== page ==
L-type voltage-gated Ca2+ channels: a single molecular switch for long-term potentiation/long-term depression-like plasticity and activity-dependent metaplasticity in humans

Katharina Wankerl, David Weise, Reinhard Gentner, Jost-Julian Rumpf, Joseph Classen
Journal of Neuroscience 2010 May 5, 30 (18): 6197-204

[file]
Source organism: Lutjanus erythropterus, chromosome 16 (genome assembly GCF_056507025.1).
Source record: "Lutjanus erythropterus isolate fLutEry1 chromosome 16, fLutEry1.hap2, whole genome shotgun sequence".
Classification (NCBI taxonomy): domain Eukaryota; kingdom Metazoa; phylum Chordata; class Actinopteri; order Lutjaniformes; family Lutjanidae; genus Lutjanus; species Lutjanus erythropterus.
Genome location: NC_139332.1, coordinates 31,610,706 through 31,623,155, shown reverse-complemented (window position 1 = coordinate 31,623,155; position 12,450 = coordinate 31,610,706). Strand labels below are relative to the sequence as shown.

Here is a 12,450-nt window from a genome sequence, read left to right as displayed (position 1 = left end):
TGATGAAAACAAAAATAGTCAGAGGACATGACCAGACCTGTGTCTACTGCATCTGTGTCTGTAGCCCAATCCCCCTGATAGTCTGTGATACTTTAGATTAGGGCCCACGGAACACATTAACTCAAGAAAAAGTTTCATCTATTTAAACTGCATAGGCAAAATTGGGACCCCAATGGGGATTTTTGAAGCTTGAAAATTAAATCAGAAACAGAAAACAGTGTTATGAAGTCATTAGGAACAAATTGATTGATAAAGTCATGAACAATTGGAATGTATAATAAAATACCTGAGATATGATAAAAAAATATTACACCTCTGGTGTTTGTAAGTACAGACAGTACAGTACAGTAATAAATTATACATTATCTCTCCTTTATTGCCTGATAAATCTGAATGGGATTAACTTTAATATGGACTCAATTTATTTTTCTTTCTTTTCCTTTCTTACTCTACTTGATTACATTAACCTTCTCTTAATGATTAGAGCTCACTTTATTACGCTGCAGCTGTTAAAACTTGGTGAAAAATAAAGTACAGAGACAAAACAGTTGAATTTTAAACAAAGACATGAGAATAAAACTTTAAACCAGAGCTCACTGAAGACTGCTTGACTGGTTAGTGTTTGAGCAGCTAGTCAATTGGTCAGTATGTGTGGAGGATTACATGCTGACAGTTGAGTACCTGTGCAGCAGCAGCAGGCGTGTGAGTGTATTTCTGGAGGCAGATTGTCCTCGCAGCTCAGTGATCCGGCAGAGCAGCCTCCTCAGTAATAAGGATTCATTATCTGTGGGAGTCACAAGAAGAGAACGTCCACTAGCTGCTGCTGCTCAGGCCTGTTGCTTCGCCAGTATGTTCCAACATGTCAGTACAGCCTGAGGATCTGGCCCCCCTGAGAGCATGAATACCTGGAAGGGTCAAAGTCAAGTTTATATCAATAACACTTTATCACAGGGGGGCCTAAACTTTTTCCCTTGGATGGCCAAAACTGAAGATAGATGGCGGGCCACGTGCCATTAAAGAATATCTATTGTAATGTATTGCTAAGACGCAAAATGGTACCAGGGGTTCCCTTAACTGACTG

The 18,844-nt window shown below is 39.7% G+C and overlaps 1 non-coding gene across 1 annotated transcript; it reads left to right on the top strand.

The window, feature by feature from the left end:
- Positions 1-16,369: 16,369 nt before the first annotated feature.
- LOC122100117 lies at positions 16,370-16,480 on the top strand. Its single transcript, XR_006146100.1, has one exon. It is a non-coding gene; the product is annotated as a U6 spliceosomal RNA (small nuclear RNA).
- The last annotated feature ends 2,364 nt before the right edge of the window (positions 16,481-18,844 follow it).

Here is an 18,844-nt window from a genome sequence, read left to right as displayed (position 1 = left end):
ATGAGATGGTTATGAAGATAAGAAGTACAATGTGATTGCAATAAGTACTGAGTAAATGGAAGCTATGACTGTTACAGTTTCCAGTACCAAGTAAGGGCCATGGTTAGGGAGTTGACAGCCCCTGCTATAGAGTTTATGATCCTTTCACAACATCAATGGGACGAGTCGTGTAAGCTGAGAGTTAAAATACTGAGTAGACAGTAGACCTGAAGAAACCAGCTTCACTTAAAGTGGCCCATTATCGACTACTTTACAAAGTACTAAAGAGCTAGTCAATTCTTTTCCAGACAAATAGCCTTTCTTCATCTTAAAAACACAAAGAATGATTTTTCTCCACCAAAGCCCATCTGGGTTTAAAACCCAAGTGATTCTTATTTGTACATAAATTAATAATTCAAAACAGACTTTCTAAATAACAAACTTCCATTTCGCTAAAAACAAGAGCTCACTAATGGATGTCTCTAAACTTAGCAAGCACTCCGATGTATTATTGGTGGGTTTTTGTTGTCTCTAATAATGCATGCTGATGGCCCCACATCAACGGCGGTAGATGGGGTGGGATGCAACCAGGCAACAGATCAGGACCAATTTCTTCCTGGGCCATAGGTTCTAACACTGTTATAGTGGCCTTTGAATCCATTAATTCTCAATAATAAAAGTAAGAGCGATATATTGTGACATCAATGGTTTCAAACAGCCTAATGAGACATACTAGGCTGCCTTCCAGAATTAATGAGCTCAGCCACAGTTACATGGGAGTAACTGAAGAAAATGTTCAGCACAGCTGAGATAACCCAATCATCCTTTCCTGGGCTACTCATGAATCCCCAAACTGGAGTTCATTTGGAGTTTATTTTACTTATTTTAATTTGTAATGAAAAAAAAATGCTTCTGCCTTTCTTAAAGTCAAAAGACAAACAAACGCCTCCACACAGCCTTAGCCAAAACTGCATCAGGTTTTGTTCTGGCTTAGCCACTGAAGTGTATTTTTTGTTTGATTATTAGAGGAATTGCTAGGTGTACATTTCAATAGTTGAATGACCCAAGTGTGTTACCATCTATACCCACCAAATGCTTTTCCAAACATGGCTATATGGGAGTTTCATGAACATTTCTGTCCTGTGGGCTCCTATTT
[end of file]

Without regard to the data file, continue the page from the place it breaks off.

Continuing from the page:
The ability of synapses to undergo persistent activity-dependent potentiation or depression [long-term potentiation (LTP)/long-term depression (LTD)] may be profoundly altered by previous neuronal activity. Although natural neuronal activity can be experimentally manipulated in vivo, very little is known about the in vivo physiological mechanisms involved in regulating this metaplasticity in models of LTP/LTD. To examine whether Ca(2+) signaling may influence metaplasticity in vivo in humans, we used continuous theta burst stimulation (cTBS) (Huang et al., 2005), a noninvasive novel repetitive magnetic stimulation protocol known to induce persistent alterations of corticospinal excitability whose polarity is changed by previous voluntary motor activity. When directed to the naive motor cortex, cTBS induced long-lasting potentiation of corticospinal excitability, but depression under the influence of nimodipine (NDP), an L-type voltage-gated Ca(2+) channel (L-VGCC) antagonist. Both aftereffects were blocked by dextromethorphan, an NMDA receptor antagonist, supporting the notion that these bidirectional cTBS-induced alterations of corticospinal excitability map onto LTP and LTD as observed in animal studies. A short period of voluntary contraction and a small dose of NDP were each ineffective in blocking the cTBS-induced potentiation. However, when both interventions were combined, a depression was induced, and the magnitude of this depression increased with the dose of NDP. These findings suggest that Ca(2+) dynamics determine the polarity of LTP/LTD-like changes in vivo. L-VGCCs may act as molecular switches mediating metaplasticity induced by endogenous neuronal activation.

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